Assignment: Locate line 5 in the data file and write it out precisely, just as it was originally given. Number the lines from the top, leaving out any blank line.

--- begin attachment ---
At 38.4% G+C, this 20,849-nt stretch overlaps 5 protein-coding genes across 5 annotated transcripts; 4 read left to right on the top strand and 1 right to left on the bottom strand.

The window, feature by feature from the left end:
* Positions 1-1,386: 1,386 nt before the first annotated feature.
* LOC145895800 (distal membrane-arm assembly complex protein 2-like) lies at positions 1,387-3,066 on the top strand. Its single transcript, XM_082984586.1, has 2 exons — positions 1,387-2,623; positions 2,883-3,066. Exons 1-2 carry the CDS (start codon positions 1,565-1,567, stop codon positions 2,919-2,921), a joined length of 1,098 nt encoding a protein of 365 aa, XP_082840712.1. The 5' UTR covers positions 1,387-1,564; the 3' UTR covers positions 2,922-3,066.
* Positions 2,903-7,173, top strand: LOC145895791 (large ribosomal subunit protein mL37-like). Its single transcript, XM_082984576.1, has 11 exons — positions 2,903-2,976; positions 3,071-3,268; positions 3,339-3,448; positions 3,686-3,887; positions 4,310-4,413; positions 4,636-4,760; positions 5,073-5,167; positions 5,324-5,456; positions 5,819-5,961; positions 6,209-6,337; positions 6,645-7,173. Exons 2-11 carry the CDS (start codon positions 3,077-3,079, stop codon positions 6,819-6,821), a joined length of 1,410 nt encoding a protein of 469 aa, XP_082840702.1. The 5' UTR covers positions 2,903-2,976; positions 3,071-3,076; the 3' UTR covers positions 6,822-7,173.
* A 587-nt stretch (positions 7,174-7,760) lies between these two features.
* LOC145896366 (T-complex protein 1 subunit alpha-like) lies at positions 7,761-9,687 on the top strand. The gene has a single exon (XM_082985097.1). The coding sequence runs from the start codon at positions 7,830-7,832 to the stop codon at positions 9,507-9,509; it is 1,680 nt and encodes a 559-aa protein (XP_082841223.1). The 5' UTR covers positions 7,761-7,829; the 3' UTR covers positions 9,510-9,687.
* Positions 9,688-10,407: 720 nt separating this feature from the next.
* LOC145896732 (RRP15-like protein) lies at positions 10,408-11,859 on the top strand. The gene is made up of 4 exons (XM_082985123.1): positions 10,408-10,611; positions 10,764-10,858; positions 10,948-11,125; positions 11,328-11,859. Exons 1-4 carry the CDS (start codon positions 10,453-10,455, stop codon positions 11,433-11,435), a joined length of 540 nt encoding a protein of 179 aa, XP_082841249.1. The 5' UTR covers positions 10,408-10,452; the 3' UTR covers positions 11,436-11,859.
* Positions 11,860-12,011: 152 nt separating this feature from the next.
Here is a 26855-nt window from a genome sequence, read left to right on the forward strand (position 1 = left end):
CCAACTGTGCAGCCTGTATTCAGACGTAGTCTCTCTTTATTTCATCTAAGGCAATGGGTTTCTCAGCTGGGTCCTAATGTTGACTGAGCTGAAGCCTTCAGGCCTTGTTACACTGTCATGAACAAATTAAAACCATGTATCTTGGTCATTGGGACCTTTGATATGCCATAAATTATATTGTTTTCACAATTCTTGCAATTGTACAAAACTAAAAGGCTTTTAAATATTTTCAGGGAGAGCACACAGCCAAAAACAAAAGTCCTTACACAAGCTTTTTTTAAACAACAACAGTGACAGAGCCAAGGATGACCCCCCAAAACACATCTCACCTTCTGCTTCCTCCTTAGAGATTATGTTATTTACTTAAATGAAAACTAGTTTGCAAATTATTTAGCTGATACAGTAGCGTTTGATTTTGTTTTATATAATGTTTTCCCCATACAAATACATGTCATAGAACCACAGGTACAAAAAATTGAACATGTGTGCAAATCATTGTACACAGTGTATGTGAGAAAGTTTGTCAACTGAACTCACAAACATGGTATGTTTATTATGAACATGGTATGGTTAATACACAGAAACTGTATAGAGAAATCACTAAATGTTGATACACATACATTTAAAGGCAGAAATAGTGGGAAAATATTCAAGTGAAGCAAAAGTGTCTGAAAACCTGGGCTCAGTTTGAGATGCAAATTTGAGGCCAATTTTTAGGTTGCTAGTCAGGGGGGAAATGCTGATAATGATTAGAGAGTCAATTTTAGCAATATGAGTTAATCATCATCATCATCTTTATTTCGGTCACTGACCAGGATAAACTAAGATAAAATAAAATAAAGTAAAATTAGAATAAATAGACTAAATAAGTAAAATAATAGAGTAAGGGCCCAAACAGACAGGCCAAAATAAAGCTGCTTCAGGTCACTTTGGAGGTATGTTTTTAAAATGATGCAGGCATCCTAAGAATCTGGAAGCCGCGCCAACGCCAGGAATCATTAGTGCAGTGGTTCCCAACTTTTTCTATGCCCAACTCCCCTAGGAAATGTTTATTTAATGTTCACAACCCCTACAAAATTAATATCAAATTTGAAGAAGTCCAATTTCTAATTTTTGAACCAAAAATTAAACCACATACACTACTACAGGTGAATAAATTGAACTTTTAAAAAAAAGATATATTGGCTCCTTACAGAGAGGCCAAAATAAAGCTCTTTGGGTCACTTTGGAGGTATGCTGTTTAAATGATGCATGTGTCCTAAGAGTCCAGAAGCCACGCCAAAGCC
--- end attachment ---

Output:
* Positions 2,903-7,173, top strand: LOC145895791 (large ribosomal subunit protein mL37-like). Its single transcript, XM_082984576.1, has 11 exons — positions 2,903-2,976; positions 3,071-3,268; positions 3,339-3,448; positions 3,686-3,887; positions 4,310-4,413; positions 4,636-4,760; positions 5,073-5,167; positions 5,324-5,456; positions 5,819-5,961; positions 6,209-6,337; positions 6,645-7,173. Exons 2-11 carry the CDS (start codon positions 3,077-3,079, stop codon positions 6,819-6,821), a joined length of 1,410 nt encoding a protein of 469 aa, XP_082840702.1. The 5' UTR covers positions 2,903-2,976; positions 3,071-3,076; the 3' UTR covers positions 6,822-7,173.